Album Review: Fatal Visions- Inculter

“Next song is called MASS HIPPI-NOSES,” proclaimed Max Cavalera on one of my early VHS tapes, featuring a live show from mighty Sepultura. Around that period in their careers they were all about intensity, neck breaking tempo changes and above all – the unstoppable groove summoned forth in the rehearsal dungeons of 1980’s Brazil. Crude, ceaseless beating and constant torture of neck muscles. Great stuff.

The reason why memories like these come flooding back good 25 years later, is the latest release of Norwegian thrashers Inculter. It is called Fatal Visions and it is a mosher. They did set a storm warning with their debut album Persisting Devolution (2015), full of denim-jacketed, highly energetic Darkthronish thrash metal, but Fatal Visions is still a surprise of a positive kind. In all of its unpolished and youthful rampage Persisting Devolution might have been a Kill ‘Em All of a glacier kind, but with the sophomore release Inculter certainly have unleashed their Ride the Lightning. And more.

Everything, and by this I mean EVERYTHING, has been updated to better. The musicianship is fantastic, sound is less trebly and more powerful, vocals have new commanding intensity to them and the tunes… Man, those tunes have been stripped of all the extra that does not serve the greater overall purpose. A crucial couple of minutes shorter than the debut, Fatal Visions is a intense listening experience. Most of the times fast, or extremely fast buzzsaw blade guitars give or ask no mercy and when not going over the speed limit (which is often), Inculter launch into those remarkable half-tempo mosh pit pleasers.

Riffs to break your neck with. There are some carefully planted melodies too, but they are not rubbed to listeners face constantly like on couple of latest Kreator releases, for example. Half time through the album a slower intro passage of Endtime Winds (You can smell them too, huh?) brings a much welcomed pause to breathtaking battery, before the record launches into final assault of the remaining half. As the final track Through the Relic Gates rolls over the remnants of the poor listener (say Hell Awaits, boys and girls!), one is left reminded how great a scene thrash metal at its best can be.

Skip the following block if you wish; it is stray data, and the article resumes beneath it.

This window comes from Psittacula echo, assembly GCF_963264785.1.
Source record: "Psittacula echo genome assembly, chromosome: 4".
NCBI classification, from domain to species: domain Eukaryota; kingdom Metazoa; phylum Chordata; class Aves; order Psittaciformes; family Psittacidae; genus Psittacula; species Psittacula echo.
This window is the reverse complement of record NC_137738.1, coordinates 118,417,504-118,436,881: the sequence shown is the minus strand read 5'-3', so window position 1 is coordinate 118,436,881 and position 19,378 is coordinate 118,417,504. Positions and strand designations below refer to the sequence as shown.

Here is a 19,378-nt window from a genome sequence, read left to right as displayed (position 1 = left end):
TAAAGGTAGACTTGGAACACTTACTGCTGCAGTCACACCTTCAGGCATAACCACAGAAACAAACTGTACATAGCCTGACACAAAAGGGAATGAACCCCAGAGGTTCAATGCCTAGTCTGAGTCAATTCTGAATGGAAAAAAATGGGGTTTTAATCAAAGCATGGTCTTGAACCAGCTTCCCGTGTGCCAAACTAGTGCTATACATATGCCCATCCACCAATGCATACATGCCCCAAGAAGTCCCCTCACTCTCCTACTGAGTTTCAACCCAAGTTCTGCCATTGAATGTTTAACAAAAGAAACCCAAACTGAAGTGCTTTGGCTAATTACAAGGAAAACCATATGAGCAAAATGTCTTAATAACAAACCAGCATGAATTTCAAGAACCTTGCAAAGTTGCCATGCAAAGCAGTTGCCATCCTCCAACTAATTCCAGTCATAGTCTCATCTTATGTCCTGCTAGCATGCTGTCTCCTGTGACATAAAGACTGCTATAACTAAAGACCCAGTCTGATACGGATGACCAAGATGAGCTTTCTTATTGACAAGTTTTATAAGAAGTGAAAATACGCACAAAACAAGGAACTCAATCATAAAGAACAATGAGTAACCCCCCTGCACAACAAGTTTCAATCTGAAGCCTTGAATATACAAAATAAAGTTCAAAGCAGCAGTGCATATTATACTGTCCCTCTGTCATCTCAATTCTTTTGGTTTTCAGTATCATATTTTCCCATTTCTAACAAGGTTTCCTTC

Basically, each and every one of the tracks on Fatal Visions is a highlight on its own, but as this is an album review, let us drop some examples too. The opening track Open the Tombs is pure Schitzophrenia/Beneath the Remains mastery, Impending Doom bring in some occasional nods towards black metal riffs and a wider set of dynamics in the process, Final Darkness is… well, final darkness and title track Fatal Visions deliver the crunchiest tempo-changes of the year. The riffs are unapologetic and effective throughout, to a point it is hard to pick up a single example as there are so many highlights included.

It’s been quite some time as I have heard thrash metal this potent and unstoppable. After a quick chronological rewind, had to go back at least to days of Kreator’s Enemy of God, or even further to times when The Haunted released their mighty Made Me Do It album in 2000. Hell, whatever the case, this is the thrash metal album of decade in my books and a welcomed reminder of the greatness of this particular genre. This is not the somewhat diluted and definitely overtly polite neo-thrashing of late, but a real deal. Not maybe the most original stuff in the world, as their heroes are definitely heard on Fatal Visions, but damn well executed. Welcome back thrash metal. You have been missed.

Rating: 4.5/5

Purchase Here

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